Freelance Blog + writing tips

Guest Post: Write What You Mean

By Christopher D. Hall

We've had the amazing experience of reading someone's writing build up, layer upon layer, until, in the last paragraph or chapter, the author with a flourish reveals his conclusion, "Thus the sun must revolve around the earth!" We gasp at how skillful he was in leading us right to where he wanted us. It is shocking, to be pulled along, hook-line-and-sinker by an amazing thinker who convinces you unwittingly and forces you to her own conclusion…or at least the reasonableness of her conclusion.

Mystery writers are particularly gifted at this, especially when the perp is not some deus ex machina but has been in the narrative all along, dropping bread crumbs throughout the story. Whether reading fiction or non-fiction, that experience can be electrifying, seeing the power of words, of arguments, of leading a reader in the direction you have planned, carrying him through until he's convinced in the end.

Attempting to emulate this without the skill and gift is a fatal mistake. I can't do this, at least not by sheer will. It takes an organized, subtle, logical mind to write in an organized, subtle, and logical way. It cannot be forced, and it cannot be created ex nihilo.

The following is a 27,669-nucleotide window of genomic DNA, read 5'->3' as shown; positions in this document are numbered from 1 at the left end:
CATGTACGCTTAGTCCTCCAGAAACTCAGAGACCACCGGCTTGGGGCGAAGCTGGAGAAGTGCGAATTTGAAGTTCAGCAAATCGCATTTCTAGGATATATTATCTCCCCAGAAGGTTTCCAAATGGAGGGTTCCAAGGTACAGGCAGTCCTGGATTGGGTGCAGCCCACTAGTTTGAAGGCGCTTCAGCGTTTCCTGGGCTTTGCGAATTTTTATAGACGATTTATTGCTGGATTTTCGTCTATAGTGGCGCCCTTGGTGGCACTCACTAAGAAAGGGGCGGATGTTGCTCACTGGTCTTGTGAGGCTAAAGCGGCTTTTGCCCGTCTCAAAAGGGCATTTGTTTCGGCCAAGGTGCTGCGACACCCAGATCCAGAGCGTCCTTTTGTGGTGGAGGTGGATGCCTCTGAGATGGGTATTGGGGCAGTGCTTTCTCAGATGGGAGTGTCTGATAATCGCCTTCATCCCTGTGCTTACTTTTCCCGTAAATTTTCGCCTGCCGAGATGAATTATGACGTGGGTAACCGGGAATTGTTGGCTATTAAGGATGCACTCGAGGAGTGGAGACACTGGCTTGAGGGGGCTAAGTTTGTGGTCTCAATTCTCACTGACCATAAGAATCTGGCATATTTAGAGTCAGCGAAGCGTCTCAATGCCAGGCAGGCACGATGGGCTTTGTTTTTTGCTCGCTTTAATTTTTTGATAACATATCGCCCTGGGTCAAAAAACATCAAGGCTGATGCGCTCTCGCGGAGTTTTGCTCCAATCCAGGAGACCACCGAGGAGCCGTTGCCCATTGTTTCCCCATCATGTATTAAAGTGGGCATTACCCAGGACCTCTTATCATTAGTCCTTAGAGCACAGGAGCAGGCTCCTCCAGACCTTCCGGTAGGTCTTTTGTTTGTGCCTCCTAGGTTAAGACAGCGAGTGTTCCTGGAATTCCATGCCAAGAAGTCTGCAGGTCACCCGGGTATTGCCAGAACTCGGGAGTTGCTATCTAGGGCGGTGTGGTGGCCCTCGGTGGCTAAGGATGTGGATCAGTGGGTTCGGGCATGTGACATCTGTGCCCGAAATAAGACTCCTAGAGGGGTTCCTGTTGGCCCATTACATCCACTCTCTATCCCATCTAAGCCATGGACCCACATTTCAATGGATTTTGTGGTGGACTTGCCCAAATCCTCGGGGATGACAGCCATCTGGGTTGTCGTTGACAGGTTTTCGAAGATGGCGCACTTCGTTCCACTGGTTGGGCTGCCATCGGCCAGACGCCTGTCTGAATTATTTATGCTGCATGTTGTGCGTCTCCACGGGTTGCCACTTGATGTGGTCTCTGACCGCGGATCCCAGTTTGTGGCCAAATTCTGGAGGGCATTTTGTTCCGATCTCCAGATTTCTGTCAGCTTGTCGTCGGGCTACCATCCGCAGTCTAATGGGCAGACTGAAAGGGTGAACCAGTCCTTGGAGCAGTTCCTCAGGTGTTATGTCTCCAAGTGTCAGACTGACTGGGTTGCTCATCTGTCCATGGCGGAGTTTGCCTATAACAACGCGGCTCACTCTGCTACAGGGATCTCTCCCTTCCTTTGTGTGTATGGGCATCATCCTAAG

You cannot write effects. Every writer wants to create certain effect in his/her readers, but we don't write effects--or affects either. We write words. In sentences. We write words that we mean, conveying the information you want to convey. If you are not writing words, but writing for an effect, with the eye to the emotional response you want your reader (hearers) to have, you will go wrong, and create nothing that makes sense nor moves anyone.

Remember that a writer writes words. That's the key to good writing. Write what you want to say, using words. Write what you are thinking. Don't try to be polished and nuanced and subtle. If you are polished and nuanced in your thinking, then it will come out on the paper. If you're not, don't pretend to be. Just write.

If you attempt to write in a way that your brain doesn't work, what will show up on your paper will be meandering and vague. It is inevitable: what is in your brain will show up on paper, in some form. If you're unclear about the point you are making, your confusion will be right there on the paper.

But if it's the case that you're not sure which approach would be best, that is, what sort of argument to make, how to introduce this topic which builds to that topic, what kind of rhetorical outline to use, the best approach is to simply pick one and write. If it's the wrong approach or outline, then you'll know when you edit it.

If you're writing because you want the reader to feel the way you feel, then you must feel, and write what you feel and explain why. Know what you want to say, then write it down. It works.

Christopher D. Hall is a Lutheran pastor, husband, father of four, freelancer and blogger for This Side of the Pulpit

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Guest Post: Write What You Mean + writing tips